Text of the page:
PhD Studentship Available
How do non-coding enhancer RNAs regulate epigenetic-enzymes and chromatin in health and disease?
Only a small amount of the genome contains genes that code for proteins. In fact, much of the genome is transcribed into RNA, but the importance of these non-coding RNAs is only just becoming clear. In the Bose lab, we study one type, called enhancer RNAs (eRNAs), that come from regulatory DNA sequences called enhancers. All the cell-types in multicellular organisms rely on enhancers to control the gene-expression patterns that maintain a cells’ identity. Different enhancers have different abilities to promote gene expression, and their mutation and aberrant usage is prevalent in and causative for many human diseases, including cancer. However, the mechanisms underlying these disease outcomes remain poorly understood. Our work has shown that eRNAs can regulate gene expression by interacting with the epigenetic-enzymes that control the structure of chromatin. We want to understand the mechanisms that eRNAs use to generate different enhancer activities, and to understand how de-regulation of these activities leads to disease and cancer.
The successful PhD candidate will join our newly established, multidisciplinary research group as the part of the Sheffield Institute for Nucleic Acids (SInFoNiA) and Department of Molecular Biology and Biotechnology at the University of Sheffield. The project will address exciting and relevant questions in this fast-moving field, providing a deep understanding of how chromatin can regulate gene expression and the importance of non-coding RNAs in this process. The PhD will offer a broad, interdisciplinary training in modern functional-genomics, RNA biology and biochemistry, with opportunities to develop structural cryo-EM and biophysical aspects of the project. The candidate will be part of an exciting and dynamic graduate research program within SInFoNiA, and will also enjoy extensive interactions and support from biologists, biophysicists and structural biologists in the Department and within the Imagine: Imaging life project.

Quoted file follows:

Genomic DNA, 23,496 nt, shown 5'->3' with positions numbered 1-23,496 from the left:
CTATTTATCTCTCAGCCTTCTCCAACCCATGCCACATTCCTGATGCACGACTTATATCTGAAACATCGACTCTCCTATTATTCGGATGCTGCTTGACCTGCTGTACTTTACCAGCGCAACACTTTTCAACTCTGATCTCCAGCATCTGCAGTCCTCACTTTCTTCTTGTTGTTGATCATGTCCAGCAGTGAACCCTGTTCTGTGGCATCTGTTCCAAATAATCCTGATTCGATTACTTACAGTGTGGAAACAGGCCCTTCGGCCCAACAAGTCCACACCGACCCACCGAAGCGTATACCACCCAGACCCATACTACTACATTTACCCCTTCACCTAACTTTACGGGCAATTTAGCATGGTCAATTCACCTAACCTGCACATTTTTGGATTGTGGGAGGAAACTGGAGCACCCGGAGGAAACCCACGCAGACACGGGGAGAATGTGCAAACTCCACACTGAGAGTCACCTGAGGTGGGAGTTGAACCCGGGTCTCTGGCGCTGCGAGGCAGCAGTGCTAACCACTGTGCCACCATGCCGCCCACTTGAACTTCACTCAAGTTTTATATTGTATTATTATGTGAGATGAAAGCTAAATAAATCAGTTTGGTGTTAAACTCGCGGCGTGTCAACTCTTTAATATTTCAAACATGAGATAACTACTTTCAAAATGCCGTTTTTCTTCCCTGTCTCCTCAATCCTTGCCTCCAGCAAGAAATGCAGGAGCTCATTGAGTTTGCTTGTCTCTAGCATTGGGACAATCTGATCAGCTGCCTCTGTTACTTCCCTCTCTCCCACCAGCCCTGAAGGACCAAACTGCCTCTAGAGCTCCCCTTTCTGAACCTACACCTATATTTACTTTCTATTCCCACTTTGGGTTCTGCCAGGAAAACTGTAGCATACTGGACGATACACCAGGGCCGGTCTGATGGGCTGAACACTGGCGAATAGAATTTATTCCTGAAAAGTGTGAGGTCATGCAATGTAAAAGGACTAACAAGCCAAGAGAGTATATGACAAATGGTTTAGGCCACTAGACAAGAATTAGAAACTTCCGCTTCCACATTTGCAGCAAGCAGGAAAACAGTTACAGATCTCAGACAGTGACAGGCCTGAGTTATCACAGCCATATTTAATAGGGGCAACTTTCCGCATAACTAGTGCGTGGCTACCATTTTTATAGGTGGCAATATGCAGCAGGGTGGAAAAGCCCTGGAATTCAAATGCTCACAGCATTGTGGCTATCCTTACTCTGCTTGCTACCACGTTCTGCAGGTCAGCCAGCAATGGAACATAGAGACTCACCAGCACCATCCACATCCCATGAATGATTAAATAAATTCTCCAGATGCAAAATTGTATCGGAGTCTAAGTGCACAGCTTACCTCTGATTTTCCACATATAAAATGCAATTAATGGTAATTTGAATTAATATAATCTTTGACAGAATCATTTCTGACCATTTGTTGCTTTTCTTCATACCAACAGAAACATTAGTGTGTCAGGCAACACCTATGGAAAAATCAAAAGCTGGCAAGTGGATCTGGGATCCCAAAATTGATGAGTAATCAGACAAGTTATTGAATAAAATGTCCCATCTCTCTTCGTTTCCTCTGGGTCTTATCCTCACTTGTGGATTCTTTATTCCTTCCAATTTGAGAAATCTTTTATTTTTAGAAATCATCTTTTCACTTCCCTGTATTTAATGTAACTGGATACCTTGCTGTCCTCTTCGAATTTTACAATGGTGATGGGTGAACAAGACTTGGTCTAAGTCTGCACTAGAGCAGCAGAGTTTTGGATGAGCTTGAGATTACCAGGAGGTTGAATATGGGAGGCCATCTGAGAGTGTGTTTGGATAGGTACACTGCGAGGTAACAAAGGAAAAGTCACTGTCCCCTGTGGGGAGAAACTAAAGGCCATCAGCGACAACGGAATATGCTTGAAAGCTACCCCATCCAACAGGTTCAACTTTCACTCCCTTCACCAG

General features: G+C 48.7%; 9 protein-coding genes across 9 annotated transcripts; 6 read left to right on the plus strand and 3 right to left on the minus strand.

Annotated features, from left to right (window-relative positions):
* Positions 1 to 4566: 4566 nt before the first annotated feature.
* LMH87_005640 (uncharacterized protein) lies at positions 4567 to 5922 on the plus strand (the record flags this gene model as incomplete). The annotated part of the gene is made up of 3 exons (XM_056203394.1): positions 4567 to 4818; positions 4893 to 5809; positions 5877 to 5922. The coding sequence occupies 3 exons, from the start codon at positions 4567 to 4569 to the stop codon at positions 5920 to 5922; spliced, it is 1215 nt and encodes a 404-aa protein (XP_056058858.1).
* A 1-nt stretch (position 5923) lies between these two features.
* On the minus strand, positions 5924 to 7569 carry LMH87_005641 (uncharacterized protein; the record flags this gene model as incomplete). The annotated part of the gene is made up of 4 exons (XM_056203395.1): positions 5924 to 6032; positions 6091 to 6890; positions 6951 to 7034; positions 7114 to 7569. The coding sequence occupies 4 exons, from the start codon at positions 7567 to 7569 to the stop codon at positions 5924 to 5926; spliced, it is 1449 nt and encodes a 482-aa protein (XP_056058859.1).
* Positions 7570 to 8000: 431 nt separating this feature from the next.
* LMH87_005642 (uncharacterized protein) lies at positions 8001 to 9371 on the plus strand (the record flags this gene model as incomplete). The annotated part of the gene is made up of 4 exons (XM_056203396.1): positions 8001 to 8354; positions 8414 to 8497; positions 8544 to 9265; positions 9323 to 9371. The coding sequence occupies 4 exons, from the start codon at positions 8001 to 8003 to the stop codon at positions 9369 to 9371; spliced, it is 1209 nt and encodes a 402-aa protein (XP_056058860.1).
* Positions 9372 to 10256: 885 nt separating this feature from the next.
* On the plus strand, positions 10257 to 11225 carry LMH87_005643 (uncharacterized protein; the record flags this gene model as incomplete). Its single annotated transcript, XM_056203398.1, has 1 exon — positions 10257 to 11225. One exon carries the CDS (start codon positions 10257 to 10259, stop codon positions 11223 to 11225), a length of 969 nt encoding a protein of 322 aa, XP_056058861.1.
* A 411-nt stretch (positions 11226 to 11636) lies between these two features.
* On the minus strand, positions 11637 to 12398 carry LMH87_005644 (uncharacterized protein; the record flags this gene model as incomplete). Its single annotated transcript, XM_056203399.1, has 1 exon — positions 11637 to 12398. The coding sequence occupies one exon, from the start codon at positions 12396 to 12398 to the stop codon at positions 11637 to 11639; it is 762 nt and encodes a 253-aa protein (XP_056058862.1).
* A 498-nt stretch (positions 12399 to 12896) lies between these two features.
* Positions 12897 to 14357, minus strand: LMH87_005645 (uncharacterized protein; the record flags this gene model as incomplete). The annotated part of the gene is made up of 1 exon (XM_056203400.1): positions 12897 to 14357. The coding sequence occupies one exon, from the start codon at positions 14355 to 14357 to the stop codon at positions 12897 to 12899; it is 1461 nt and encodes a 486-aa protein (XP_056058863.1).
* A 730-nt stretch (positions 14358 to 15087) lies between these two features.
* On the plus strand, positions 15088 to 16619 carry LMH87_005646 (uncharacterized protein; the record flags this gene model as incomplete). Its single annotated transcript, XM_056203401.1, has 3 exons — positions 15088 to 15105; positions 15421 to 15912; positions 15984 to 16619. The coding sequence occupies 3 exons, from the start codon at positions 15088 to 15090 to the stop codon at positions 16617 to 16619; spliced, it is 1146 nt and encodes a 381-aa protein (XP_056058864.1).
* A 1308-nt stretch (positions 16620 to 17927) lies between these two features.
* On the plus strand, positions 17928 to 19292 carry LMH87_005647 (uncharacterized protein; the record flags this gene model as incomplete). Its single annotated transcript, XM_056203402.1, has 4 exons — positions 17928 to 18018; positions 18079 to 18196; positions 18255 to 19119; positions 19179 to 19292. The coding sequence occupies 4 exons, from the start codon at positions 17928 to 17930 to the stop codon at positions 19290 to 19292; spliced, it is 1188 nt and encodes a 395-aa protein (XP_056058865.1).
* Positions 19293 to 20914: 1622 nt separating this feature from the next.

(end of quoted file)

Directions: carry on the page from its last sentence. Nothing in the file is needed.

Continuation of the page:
The successful PhD candidate will have demonstrated enthusiasm, understanding and motivation for studying aspects of gene-regulation, RNA and chromatin biology. You should have, or expect to achieve, a first or upper second class UK honours degree or equivalent. This should be in a relevant area (For example: Molecular Biology, Biochemistry, Biophysics, Genetics).
- Full tuition fees (UK or EU).
- An annual, tax-free maintenance stipend at the standard RCUK rate (2016/17 is £14,296).
- A Research Training Support Grant to cover international travel, secondments and exchanges. These scholarships fund up to 3.5 years full-time study, subject to satisfactory progress.
• You should have, or expect to achieve, a first or upper second class UK honours degree or equivalent. This should be in a relevant area (For example: Molecular Biology, Biochemistry, Biophysics, Genetics).
• Awards are open to UK and EU applicants.
Scholarships are awarded on a competitive basis - applications are assessed on the basis of academic success and qualifications, experience, research background and a clear and well-articulated reason for being considered.
Bose, D.A., Donahue, G., Reinberg, D., Shiekhattar, R., Bonasio, R., and Berger, S.L. (2017). RNA Binding to CBP Stimulates Histone Acetylation and Transcription. Cell 168, 135–149.e22. (View abstract)
Adelman, K., and Egan, E. (2017). Non-coding RNA: More uses for genomic junk. Nature 543, 183–185. (View abstract)